Globally, the most popular product is Android TV box, which is an OS kind of product in the Original Equipment Manufacturer (OEM) space. Every video company would like to have a play in the subscription VOD segment. So, I am not surprised that they are making their foray into the India market too. There isn’t much clarity from them, but historically in the US, they wanted to work with the YouTube creators and influencers.

Is YouTube late in getting into the paid subscription game?

Late is based on perception. Depending on where the market is standing right now, it is very early. It might be late from an evolution standpoint, as in where did it start.

I think what is more important is their product or marketing strategy of the company. They will have to look at their business differently than they have, till now, from ethos perspective. Search, YouTube, Android and paid subscription – each of these are a different ball game altogether.

Google has never dealt with the SVOD model and they will be in the learning mode for some time.

Do you think that SVOD is a more difficult game than AVOD? There hasn’t been much improvement in ad rates on digital for some time now.

In AVOD, you are giving the content for free to the customer, while for SVOD model you have to convince the customer to pay for the content.  

Demonetisation and GST implementation still have their tailwind effects. Inventory and content is grown drastically because of Jio, then suddenly these two factors reduced spends due to uncertainty. The elasticity in the online ad video market is still very small, as low as 10-15% of the overall video market pie, because the base is so small and the inventory grows dramatically, the effective CPMs go down. In due course of time, it will course correct itself, but the inventories are growing at a significantly higher rate.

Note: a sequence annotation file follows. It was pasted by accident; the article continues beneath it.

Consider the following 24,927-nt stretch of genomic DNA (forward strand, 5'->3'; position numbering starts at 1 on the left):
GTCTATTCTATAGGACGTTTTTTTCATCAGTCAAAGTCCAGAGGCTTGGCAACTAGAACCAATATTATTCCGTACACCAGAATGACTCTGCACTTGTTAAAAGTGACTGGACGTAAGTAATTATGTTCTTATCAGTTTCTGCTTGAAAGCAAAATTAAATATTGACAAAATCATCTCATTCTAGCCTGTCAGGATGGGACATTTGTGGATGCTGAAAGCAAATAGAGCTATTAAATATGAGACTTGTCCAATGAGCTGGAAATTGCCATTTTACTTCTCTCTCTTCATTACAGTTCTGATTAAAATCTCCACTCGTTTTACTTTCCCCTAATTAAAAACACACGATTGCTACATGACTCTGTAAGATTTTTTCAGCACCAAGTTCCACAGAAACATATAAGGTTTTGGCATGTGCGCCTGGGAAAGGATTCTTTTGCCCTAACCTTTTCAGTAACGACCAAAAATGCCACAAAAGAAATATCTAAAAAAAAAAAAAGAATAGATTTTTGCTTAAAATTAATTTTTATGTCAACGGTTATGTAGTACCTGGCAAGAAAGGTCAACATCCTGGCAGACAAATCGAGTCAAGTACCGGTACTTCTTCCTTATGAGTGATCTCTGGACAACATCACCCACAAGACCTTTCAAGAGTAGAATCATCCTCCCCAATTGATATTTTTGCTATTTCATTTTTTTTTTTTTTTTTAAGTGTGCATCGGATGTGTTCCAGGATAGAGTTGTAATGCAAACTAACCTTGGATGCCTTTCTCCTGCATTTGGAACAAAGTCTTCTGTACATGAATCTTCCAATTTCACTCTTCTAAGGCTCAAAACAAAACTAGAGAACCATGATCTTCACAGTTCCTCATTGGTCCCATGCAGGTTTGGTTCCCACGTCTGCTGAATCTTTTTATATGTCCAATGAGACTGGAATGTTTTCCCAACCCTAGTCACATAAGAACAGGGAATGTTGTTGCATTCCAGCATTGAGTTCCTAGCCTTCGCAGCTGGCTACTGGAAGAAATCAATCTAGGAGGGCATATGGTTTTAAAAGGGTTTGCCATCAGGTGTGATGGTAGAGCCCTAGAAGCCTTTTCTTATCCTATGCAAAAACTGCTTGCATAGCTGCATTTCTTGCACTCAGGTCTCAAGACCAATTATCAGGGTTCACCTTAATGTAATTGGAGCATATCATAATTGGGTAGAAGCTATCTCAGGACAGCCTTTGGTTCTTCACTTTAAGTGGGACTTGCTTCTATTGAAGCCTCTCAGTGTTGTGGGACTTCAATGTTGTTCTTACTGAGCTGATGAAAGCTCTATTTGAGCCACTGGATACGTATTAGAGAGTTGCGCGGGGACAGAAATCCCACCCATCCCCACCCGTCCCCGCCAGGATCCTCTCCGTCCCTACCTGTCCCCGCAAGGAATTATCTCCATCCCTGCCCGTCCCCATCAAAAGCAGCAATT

Now that you have plans to be advertiser inclusive, does third-party digital measurement become important for you?

Digital measurement is important. When there are certain standardised metrics it is important to know what you are measuring. The business model is very different from advertiser and consumer perspective. It is important to identify as to what you want to measure. For example views or viewership; what is more important between the two? In my sense, viewership is more important but even for a matured platform like YouTube, does anyone know the viewership that it garners?